This special issue of Memory is devoted to an investigation of those mechanisms by which memory is edited for inaccuracies and inconsistencies.
In the past 20 years false memories have been investigated from a variety of different angles.
Substantial evidence indicates that false memories can be created in a number of different situations including word learning, sentence and story memory, eyewitness memory, memory for faces, and memory for naturalistic scenes.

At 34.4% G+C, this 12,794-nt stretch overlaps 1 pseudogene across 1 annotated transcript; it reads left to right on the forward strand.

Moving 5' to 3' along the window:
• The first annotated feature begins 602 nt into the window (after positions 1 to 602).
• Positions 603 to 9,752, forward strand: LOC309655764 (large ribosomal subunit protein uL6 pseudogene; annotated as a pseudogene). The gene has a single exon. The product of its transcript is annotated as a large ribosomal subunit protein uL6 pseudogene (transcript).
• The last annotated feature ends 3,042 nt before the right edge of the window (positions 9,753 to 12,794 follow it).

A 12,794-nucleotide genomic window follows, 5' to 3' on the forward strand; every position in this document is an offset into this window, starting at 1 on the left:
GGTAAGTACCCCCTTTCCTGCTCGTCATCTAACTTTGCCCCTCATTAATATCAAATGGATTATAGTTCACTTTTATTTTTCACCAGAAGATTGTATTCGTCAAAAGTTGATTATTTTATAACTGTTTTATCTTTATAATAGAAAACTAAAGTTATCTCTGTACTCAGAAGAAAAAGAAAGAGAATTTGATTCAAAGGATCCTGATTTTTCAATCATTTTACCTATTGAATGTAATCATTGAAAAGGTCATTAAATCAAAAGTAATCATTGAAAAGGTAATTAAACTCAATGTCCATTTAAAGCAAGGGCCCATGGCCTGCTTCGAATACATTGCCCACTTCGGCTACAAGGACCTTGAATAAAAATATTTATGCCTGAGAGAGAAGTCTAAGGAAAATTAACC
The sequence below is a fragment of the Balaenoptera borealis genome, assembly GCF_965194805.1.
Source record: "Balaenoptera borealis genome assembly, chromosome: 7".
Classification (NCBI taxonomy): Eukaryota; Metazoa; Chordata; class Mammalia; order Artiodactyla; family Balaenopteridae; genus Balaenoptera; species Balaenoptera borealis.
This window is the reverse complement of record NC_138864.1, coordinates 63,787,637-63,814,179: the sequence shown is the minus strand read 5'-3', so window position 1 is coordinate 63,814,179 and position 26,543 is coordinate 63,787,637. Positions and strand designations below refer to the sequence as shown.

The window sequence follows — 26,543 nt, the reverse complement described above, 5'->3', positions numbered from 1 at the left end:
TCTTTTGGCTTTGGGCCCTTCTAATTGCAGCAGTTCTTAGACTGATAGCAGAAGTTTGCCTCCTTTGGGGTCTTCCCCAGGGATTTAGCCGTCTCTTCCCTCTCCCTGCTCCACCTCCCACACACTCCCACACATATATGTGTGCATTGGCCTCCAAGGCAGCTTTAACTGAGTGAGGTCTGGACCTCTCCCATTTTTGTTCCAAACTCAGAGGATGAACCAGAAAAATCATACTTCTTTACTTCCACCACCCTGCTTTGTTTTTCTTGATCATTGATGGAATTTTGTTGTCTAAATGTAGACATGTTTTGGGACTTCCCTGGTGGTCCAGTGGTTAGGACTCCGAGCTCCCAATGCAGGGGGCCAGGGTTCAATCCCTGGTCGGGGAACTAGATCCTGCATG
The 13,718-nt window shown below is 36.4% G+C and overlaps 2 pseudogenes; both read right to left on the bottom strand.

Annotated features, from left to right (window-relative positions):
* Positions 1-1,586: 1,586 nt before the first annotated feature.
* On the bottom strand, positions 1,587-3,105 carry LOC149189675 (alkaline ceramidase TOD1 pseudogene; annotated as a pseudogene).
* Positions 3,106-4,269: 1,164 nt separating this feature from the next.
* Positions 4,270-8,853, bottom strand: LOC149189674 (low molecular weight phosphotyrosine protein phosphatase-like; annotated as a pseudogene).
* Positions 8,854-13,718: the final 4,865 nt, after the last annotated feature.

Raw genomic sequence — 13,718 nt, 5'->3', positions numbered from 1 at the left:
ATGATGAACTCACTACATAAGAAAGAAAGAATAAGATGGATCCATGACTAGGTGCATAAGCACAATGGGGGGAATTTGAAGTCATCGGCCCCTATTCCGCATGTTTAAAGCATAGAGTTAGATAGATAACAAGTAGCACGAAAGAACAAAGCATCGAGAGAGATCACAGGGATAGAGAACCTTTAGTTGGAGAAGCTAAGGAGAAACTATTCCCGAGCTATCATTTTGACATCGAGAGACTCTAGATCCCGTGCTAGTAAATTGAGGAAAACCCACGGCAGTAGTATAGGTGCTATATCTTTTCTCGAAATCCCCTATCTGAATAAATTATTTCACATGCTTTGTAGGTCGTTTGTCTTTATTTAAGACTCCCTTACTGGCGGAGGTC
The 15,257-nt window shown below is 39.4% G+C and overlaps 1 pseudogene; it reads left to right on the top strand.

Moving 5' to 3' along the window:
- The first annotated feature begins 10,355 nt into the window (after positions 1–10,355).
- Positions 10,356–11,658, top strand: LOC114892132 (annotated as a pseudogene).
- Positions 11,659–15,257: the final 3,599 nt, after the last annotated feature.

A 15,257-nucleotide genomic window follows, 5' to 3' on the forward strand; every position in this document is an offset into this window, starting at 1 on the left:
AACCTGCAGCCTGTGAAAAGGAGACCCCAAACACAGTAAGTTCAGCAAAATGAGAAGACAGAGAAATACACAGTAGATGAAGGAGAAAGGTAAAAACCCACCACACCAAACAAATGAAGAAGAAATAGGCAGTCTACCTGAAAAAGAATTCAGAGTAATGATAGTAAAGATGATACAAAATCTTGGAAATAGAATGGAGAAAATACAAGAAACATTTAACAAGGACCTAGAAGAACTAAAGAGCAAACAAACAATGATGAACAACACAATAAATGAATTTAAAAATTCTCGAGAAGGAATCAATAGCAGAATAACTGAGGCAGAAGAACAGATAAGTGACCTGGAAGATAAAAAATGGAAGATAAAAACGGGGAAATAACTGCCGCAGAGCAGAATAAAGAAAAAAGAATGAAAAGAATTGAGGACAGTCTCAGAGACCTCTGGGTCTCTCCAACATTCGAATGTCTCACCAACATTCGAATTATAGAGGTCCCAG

In each of these cases, it has been found that memory is subject to a range of distortions.
But there has also been an increasing recognition that this is only half the story.
For although memory is subject to distortion, there are also quality control mechanisms that are utilized that allow our memories to be relied on as reasonably accurate under most circumstances.
These mechanisms include recollection rejection, distinctiveness, and source memory.
The focus of this special issue then, is on the interplay between those mechanisms that distort memory and those mechanisms that protect memory against distortion.